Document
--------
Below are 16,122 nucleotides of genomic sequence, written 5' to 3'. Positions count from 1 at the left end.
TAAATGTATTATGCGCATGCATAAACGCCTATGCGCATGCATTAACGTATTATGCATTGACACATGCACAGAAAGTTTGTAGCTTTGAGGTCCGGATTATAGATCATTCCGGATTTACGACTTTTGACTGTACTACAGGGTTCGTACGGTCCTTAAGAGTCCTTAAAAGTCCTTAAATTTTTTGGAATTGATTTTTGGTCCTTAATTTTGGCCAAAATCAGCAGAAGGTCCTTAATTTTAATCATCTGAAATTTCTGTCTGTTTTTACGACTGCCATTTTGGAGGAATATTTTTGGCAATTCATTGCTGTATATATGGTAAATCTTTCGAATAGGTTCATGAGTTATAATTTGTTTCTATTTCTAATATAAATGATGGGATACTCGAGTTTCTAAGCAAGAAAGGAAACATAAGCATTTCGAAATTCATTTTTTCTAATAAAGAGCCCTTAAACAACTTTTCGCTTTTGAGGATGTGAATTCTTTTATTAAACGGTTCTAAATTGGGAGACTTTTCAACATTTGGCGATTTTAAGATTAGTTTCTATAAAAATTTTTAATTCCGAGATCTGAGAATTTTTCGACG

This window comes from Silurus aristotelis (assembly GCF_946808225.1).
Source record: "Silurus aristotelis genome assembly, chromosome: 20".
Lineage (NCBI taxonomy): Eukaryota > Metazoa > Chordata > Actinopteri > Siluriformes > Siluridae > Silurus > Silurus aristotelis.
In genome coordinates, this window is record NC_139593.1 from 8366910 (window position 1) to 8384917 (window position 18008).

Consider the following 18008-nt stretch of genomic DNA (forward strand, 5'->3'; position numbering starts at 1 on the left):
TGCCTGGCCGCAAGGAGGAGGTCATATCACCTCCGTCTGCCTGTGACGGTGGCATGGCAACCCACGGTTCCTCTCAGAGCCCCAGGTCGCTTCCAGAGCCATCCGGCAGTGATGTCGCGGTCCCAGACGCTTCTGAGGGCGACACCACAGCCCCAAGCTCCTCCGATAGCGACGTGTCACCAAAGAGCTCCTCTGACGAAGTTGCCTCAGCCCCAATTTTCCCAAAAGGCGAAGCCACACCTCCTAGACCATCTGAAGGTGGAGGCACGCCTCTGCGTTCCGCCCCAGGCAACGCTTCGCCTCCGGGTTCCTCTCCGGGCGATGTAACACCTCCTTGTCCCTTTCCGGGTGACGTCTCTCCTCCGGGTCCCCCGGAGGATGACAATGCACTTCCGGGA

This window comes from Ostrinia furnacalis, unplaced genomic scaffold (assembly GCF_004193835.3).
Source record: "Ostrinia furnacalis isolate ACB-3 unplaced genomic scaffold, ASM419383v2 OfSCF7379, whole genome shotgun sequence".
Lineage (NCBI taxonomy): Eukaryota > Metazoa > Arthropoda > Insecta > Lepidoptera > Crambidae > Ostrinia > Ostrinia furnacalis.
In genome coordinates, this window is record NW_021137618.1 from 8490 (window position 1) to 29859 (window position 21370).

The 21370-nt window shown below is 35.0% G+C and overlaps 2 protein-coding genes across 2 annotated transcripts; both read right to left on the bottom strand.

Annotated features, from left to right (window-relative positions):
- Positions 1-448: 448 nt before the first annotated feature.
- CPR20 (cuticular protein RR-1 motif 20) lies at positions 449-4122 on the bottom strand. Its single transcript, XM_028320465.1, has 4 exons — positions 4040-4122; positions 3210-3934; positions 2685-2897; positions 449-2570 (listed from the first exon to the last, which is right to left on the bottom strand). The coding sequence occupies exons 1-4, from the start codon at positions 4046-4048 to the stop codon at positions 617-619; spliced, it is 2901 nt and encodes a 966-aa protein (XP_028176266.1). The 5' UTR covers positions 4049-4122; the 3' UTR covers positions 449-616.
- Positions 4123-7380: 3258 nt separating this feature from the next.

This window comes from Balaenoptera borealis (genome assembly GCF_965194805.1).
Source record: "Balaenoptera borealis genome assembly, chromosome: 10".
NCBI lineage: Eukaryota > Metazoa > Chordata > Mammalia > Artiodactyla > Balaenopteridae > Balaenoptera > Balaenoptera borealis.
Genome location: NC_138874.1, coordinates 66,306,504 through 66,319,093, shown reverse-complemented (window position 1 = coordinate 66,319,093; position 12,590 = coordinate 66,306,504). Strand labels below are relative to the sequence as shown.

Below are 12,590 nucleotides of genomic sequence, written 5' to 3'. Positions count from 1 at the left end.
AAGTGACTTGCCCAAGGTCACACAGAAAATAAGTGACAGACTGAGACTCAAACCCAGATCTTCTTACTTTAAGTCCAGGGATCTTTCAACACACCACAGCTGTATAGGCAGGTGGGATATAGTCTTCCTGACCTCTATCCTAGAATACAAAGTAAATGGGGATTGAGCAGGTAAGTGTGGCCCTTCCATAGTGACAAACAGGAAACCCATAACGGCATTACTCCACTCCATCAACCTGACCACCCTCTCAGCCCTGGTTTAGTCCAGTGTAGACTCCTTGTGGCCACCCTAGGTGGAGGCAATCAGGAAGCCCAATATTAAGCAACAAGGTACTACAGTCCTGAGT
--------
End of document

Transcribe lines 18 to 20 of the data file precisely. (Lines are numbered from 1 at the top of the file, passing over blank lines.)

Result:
This window comes from Balaenoptera borealis (genome assembly GCF_965194805.1).
Source record: "Balaenoptera borealis genome assembly, chromosome: 10".
NCBI lineage: Eukaryota > Metazoa > Chordata > Mammalia > Artiodactyla > Balaenopteridae > Balaenoptera > Balaenoptera borealis.